Wednesday, March 19, 2008

Using an HMM != ASR

As I said yesterday, many MIR researchers have tried to copy the usual automatic speech recognition (ASR) paradigm by using hidden Markov models (HMMs). However, almost all of these approaches have not correctly used HMMs... at least, if their goal was to mirror what is done in ASR research. Most MIR researchers have modeled an entire song with an HMM with the number of states varying between 3 to 10. Usually, it's been noted that these approaches fair no better than using a GMM for the entire song. The conclusion for a long time has been that dynamic information is not important for music similarity.

The problem I have is in the model itself. Using an HMM for an entire song (or even worse, genre) is NOT the same paradigm in ASR. A song is typically 3 minutes in length, but HMMs in speech are rarely larger than a single word or phone, so the length of time for an HMM is typically on the order of milliseconds. The reality is that HMMs in speech are shared among different utterances. If one wants to copy this for MIR, then HMMs need to be shared across songs. Of course, no one has come up with a good way to provide music transcriptions from which to train HMMs in this way.

Christopher Raphael presented a paper that did try to provide transcriptions to monophonic melodies using HMMs, but no one has really stated how this would apply to polyphonic music. Imagine a slow-moving bass line with a very fast staccato melody on top. Does one start a model each time a new sound starts? Doing so would mean that there would be a very high number of models because every possible combination of notes from every voice would have to have its own model. What about only modeling the lowest note? The problem is that the densities under each state would need a very high number of mixtures to account for the different notes that may be played on top (even more still if one includes different instruments). This means tons of data.

In reality, until something better comes along, using unsupervised HMM tokenization is the best chance for modeling music in the same fashion as speech. The downside is that no one has a direct interpretation for what these models mean. However, there are language identification papers where phone models trained in one language are modeled on another language, even if one language has sounds that are not modeled in the other. This gives hope for those studying music similarity and classification.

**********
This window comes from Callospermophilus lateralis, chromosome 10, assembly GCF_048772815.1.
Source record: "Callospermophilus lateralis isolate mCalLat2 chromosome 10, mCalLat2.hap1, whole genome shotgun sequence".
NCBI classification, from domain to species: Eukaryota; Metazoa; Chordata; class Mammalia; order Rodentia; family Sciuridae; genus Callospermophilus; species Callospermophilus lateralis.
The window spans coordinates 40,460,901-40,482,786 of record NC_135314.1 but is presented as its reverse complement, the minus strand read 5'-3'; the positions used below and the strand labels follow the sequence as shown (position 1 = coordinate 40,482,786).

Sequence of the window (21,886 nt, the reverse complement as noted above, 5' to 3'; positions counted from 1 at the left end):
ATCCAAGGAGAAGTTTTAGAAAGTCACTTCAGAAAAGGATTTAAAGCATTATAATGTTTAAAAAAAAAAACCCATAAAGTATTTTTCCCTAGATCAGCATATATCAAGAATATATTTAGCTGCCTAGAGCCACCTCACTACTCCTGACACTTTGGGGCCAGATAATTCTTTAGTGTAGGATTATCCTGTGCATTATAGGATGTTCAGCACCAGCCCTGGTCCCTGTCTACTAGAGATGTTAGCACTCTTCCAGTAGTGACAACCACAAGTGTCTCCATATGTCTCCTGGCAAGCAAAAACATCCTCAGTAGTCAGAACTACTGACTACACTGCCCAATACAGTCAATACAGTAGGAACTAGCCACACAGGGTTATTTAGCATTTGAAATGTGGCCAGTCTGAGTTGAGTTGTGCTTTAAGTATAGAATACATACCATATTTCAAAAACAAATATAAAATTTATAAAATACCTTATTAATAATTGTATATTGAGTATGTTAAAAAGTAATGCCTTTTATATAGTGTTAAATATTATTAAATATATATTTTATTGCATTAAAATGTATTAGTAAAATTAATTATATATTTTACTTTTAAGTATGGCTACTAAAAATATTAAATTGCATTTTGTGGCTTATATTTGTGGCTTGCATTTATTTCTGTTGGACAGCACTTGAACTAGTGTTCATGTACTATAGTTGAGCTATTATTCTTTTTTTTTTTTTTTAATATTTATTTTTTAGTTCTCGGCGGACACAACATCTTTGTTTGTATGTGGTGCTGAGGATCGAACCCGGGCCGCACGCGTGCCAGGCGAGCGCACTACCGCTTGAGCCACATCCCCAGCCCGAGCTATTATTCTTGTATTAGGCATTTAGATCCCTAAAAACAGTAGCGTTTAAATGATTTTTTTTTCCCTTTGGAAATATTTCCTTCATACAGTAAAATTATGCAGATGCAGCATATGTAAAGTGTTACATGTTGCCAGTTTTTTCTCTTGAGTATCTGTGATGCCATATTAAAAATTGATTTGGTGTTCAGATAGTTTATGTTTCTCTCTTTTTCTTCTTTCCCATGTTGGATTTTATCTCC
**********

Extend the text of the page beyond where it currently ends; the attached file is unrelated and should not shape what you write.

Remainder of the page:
Tuesday, March 18, 2008

Cepstral mean subtraction worthless?

It has been cited in several research papers (most notably, Aucouturier and Pachet 2006), that performing cepstral mean subtraction (CMS) is damaging to music information retrieval. However, such an approach is common place in automatic speech recognition. I've noticed this with any algorithm that models global timbre. For example, Aucouturier and Pachet modeled each song with a Gaussian mixture model (GMM) and then compared distances with an estimated Kullback-Leibler divergence and noticed a detrimental effect with CMS. This result has been verified by other researchers as well (as well as me). However, there is an important point: the model is built at the global song level. When models are shared among several songs, like acoustic segment modeling (ASM) (Reed and Lee, 2006), it is not only useful to perform CMS, but necessary. If one does not perform CMS, the ASM approach does not work. In fact, most songs sent through the Viterbi decoder will not have surviving paths and even if the paths do survive, it is most often only going to produce a couple of "musiphones."

It should be remembered that CMS discards information (e.g., recording equipment), which is definitely useful for similarity. Obviously, people who record similar types of music are going to use similar types of equipment. However, if one performs CMS on a global model there is no gain to be had by discarding this information. On the other hand, if one wants to use dynamic information, then discarding information by using CMS is necessary. I think a lot of researchers have been citing the conclusions by Aucouturier and Pachet a little unfairly. Their paper was based on global timbre models and results are not applicable to approaches which take dynamics into account.

However, it should be noted that just using HMMs does not necessarily bring useful dynamic information, either. One needs to use these intelligently, which will be the subject of tomorrow's post.